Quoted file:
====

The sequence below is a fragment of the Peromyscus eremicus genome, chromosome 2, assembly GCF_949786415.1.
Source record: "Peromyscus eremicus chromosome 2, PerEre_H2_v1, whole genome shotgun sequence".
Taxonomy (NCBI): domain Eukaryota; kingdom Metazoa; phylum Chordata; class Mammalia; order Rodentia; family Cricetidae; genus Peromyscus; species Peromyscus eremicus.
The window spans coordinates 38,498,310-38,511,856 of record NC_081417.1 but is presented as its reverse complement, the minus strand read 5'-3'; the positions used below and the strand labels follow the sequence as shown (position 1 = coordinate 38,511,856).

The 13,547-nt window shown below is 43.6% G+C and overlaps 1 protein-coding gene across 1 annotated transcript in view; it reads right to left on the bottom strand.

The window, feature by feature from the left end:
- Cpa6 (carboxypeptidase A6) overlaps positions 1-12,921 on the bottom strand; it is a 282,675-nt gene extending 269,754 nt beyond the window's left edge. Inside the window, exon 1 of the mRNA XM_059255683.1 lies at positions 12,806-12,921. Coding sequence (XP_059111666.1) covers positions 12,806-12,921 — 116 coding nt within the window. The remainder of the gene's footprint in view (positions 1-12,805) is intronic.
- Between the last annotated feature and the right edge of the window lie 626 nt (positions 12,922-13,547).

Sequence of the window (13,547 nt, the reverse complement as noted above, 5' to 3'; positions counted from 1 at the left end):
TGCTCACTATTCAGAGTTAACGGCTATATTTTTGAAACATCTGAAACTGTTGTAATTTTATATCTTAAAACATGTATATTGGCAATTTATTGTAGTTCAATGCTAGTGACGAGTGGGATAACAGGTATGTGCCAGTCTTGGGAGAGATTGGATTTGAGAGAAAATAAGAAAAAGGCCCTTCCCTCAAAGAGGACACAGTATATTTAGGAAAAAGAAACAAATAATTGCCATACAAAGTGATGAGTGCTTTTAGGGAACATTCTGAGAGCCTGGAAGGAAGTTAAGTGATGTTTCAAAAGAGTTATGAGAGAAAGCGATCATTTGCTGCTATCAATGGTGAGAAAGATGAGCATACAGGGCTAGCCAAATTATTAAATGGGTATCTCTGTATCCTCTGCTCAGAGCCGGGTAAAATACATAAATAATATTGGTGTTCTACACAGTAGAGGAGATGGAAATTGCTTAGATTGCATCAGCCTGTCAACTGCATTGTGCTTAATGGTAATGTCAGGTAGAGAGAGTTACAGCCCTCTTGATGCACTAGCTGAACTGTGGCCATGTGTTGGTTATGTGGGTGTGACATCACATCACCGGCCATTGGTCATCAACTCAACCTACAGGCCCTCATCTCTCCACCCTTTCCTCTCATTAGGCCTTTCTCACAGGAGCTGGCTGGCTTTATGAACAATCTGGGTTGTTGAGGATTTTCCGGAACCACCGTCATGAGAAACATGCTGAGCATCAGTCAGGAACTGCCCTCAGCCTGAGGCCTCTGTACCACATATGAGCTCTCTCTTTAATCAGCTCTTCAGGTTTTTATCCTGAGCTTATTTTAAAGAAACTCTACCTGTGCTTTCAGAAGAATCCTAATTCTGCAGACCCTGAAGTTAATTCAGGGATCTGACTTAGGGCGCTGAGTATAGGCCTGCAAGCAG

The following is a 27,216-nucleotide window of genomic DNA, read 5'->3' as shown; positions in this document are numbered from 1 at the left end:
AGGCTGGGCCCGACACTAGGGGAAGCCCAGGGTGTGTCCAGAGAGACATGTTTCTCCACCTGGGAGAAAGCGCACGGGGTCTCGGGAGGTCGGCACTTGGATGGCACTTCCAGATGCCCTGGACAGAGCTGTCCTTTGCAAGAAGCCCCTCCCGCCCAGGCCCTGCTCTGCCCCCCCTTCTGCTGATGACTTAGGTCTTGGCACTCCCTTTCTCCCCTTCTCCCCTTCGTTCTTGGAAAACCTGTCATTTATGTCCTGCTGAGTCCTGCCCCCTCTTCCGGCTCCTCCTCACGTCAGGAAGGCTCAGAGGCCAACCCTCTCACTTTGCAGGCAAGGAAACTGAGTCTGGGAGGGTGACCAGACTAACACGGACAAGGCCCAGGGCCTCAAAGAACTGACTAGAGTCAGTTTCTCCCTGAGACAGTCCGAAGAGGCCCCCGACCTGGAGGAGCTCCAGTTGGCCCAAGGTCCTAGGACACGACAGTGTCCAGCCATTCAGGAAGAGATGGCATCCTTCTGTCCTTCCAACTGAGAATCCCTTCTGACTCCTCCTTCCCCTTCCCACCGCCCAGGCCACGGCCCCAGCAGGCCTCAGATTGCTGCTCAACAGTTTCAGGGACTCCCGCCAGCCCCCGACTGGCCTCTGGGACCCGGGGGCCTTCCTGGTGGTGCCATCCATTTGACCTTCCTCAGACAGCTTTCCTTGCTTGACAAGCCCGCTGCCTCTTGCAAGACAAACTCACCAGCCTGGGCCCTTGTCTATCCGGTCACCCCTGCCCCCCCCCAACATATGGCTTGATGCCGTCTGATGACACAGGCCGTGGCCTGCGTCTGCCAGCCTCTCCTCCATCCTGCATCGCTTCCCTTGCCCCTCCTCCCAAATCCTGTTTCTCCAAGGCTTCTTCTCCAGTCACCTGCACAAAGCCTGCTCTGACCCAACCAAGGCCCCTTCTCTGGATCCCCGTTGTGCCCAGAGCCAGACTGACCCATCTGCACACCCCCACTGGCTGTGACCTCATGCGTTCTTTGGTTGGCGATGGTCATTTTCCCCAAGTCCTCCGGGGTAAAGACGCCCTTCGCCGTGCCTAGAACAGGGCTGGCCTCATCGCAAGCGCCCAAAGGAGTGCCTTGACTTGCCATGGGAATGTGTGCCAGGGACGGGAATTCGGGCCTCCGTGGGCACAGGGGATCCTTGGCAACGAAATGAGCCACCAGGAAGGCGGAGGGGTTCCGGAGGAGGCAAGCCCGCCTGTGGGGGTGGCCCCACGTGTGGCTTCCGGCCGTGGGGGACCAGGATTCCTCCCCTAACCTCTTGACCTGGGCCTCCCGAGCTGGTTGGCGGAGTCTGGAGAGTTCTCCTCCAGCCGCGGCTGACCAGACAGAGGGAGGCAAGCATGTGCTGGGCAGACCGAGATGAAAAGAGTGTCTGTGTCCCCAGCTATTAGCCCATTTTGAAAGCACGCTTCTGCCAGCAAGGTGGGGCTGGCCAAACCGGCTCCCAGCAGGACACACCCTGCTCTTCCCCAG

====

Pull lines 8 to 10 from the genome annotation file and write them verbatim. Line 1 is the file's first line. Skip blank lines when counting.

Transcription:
- Between the last annotated feature and the right edge of the window lie 626 nt (positions 12,922-13,547).

Sequence of the window (13,547 nt, the reverse complement as noted above, 5' to 3'; positions counted from 1 at the left end):
TGCTCACTATTCAGAGTTAACGGCTATATTTTTGAAACATCTGAAACTGTTGTAATTTTATATCTTAAAACATGTATATTGGCAATTTATTGTAGTTCAATGCTAGTGACGAGTGGGATAACAGGTATGTGCCAGTCTTGGGAGAGATTGGATTTGAGAGAAAATAAGAAAAAGGCCCTTCCCTCAAAGAGGACACAGTATATTTAGGAAAAAGAAACAAATAATTGCCATACAAAGTGATGAGTGCTTTTAGGGAACATTCTGAGAGCCTGGAAGGAAGTTAAGTGATGTTTCAAAAGAGTTATGAGAGAAAGCGATCATTTGCTGCTATCAATGGTGAGAAAGATGAGCATACAGGGCTAGCCAAATTATTAAATGGGTATCTCTGTATCCTCTGCTCAGAGCCGGGTAAAATACATAAATAATATTGGTGTTCTACACAGTAGAGGAGATGGAAATTGCTTAGATTGCATCAGCCTGTCAACTGCATTGTGCTTAATGGTAATGTCAGGTAGAGAGAGTTACAGCCCTCTTGATGCACTAGCTGAACTGTGGCCATGTGTTGGTTATGTGGGTGTGACATCACATCACCGGCCATTGGTCATCAACTCAACCTACAGGCCCTCATCTCTCCACCCTTTCCTCTCATTAGGCCTTTCTCACAGGAGCTGGCTGGCTTTATGAACAATCTGGGTTGTTGAGGATTTTCCGGAACCACCGTCATGAGAAACATGCTGAGCATCAGTCAGGAACTGCCCTCAGCCTGAGGCCTCTGTACCACATATGAGCTCTCTCTTTAATCAGCTCTTCAGGTTTTTATCCTGAGCTTATTTTAAAGAAACTCTACCTGTGCTTTCAGAAGAATCCTAATTCTGCAGACCCTGAAGTTAATTCAGGGATCTGACTTAGGGCGCTGAGTATAGGCCTGCAAGCAG